Key findings from Options: Parental influences and information sources

Education Providers

For our sixth annual Options report, we surveyed over 10,000 students and discovered interesting findings about the influential advice and information sources that impact pathway decision-making.

This article explores how students research their options, the significant people and support sources to take into consideration and what this means for higher education marketers.


Parents and family members were key influencers throughout the student journey, regardless of pathway or background, their influence remains high from year 11 all the way to graduate employment.

We found although 74% of prospective undergraduate students stated family were very or quite influential when choosing a university, not all parents who have been to university are pushing that route onto their children. The highest proportion (23%) of prospective apprentices said a parent had the biggest influence on their pathway choice and this increased to 32% when parents had both been to university.

This opens the field up for marketers to consider how they communicate to parents. As you know, many will assist with researching options and attend open days with their children, so utilise the open day window to engage parents and get them on your side, check out our top tips to engage parents at open days and maximise conversions.


The earlier the student in their decision-making process, the higher influence teachers and career advisors had on their decision-making. 74% of year 11 respondents stated school/college teachers were very or quite influential when choosing a university, compared to 53% of year 13’s.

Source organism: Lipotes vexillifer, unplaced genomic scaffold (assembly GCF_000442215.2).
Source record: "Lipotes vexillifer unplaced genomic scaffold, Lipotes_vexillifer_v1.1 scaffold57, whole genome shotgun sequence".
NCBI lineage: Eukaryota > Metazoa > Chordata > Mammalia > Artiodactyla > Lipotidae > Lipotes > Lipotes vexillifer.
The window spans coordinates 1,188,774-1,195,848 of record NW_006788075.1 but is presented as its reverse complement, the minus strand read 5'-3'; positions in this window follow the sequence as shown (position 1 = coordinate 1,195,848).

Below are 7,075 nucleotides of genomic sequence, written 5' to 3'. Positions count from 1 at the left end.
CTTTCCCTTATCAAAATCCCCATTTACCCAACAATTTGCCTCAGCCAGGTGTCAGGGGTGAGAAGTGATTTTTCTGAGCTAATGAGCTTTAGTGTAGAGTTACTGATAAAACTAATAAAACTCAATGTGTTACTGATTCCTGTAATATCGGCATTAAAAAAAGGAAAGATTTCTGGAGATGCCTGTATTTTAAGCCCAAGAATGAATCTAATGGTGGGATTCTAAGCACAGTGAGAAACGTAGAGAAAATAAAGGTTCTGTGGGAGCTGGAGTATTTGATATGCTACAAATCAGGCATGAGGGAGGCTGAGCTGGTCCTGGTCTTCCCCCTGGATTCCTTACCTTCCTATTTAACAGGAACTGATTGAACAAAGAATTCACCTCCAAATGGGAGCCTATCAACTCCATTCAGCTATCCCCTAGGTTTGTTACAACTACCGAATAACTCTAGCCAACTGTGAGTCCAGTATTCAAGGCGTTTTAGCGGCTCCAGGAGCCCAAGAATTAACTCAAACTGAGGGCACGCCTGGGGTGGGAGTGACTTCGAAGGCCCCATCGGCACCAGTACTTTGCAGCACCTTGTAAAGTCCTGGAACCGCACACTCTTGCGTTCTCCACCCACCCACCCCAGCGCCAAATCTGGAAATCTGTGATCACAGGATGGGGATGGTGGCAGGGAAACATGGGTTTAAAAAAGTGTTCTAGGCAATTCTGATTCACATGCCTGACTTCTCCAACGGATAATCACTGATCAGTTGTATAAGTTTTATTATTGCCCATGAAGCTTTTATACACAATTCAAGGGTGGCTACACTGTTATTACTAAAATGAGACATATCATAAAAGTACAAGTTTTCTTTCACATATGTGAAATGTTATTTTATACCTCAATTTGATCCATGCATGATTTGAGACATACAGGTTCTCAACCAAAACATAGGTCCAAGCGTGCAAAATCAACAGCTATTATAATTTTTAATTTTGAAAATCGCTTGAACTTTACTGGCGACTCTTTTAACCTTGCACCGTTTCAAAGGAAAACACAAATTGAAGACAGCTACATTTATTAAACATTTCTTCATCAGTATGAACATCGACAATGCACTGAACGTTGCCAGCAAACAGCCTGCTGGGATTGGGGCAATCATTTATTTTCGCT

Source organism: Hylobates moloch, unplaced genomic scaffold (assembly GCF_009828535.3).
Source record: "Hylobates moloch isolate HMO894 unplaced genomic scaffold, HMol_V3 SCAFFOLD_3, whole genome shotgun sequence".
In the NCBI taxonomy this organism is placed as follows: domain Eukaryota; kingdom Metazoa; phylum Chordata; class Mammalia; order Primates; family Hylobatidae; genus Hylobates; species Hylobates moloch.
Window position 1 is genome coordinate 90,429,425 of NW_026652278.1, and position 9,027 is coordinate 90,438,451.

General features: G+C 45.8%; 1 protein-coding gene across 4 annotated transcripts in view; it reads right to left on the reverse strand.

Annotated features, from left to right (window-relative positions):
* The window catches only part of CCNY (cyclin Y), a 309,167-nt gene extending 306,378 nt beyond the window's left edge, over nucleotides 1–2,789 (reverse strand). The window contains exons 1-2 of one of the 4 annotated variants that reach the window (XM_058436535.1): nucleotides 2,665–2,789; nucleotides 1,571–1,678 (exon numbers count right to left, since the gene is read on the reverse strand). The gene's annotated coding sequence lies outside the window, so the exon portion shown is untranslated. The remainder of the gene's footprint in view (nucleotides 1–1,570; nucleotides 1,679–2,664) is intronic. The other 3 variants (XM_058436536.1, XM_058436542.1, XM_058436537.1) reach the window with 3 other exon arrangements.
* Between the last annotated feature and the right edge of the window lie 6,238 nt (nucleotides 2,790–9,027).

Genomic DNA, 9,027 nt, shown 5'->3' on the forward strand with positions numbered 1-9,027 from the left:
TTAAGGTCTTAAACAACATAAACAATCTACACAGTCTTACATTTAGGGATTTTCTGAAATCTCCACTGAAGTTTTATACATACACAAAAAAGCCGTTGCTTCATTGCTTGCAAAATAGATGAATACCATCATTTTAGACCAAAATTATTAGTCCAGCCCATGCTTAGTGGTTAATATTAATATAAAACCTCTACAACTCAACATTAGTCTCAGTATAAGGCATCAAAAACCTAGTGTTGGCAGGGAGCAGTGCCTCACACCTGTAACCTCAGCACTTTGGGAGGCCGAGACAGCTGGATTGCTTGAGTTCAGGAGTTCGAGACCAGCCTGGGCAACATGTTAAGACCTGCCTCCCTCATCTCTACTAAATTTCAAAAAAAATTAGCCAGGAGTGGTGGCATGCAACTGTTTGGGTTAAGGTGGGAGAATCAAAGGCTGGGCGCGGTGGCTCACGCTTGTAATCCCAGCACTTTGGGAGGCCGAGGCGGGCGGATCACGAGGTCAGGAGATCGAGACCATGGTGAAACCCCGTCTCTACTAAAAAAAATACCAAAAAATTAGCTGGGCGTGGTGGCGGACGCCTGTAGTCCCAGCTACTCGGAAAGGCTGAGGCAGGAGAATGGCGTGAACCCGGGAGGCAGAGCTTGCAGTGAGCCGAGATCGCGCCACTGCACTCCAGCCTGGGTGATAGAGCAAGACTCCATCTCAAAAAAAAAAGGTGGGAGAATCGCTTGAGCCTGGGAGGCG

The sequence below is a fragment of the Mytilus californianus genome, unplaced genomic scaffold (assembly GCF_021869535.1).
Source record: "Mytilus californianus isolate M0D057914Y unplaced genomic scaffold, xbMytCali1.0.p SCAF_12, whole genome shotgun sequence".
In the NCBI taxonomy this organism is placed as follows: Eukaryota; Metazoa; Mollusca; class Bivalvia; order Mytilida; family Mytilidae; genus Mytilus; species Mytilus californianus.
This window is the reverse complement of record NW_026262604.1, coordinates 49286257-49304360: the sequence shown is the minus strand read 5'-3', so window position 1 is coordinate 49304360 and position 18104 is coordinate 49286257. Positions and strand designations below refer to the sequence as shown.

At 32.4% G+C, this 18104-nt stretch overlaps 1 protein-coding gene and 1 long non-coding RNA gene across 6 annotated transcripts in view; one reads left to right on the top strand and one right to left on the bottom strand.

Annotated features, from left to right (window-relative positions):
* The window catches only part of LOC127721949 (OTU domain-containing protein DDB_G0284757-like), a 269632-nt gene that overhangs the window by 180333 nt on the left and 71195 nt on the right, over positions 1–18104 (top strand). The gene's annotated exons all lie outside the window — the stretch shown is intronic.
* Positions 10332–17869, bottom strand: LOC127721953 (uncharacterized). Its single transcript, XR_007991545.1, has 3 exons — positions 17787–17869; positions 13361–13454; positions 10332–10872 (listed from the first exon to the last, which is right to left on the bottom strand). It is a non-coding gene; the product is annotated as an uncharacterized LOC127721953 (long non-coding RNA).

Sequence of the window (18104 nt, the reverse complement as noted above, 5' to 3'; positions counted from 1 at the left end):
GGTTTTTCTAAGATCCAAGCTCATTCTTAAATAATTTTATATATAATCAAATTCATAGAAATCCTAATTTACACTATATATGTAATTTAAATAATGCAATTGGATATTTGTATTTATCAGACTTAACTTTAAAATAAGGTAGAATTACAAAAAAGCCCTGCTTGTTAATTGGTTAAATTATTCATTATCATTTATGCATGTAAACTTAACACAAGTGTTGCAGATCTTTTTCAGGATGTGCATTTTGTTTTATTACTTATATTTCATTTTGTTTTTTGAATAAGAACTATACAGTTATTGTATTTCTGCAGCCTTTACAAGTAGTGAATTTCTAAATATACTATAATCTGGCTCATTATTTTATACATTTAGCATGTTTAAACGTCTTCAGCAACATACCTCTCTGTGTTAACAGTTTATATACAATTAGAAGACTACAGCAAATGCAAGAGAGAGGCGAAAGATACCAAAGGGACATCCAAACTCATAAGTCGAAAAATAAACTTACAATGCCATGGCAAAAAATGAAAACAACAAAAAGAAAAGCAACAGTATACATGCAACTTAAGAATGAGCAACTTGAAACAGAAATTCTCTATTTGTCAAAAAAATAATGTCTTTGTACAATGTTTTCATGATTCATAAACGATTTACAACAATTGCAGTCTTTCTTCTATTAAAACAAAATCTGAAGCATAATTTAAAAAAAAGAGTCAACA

This calls for universities to start engagement in schools earlier and utilise the influence of teachers for your recruitment strategy. Earlier this year we asked 1,000 students about their experience of university advice in schools and found only 17% started receiving advice and guidance in year 11. So, why not reach out to schools or get involved with programmes that encourage early engagement and teacher involvement.


Respondents generally used a wide range of information sources to research their pathway options. Unsurprisingly top information source remains university websites used by 95% of respondents alongside other websites like The Student Room (86%) and UCAS (89%).

Although intangible online sources were most widely used when choosing a university, printed prospectuses were still being used by the majority. Almost all Year 13 respondents (93%) had used printed prospectuses, overtaking online prospectuses which was lower at 89%.

The data above demonstrates which information sources were most useful:

  • Getting a feel for a university at an open was by far the most useful information source with 95% of those who had visited one finding it very or quite useful
  • Websites were also seen as useful by a majority of respondents
  • 77% stated printed prospectuses were very or quite useful, which came out less than most online sources

Having a healthy mix of channels is the key here. Investing in print is still necessary as they provide a tangible link to the university applicants are considering and provides students with something to take home, share with their parents and be proud of.

Consider all the channels and sources you use and ensure your campaign presence is evident not only via your own website but across a variety of trusted third parties that can ensure your message reaches and influences an untapped audience of undecided students.

Interested to find out more from Options? Look out for our next piece of this series, which explores students’ pathway choices and reasons behind those as well as perceptions of apprenticeships.

If you’d like to read the full report download your free copy here.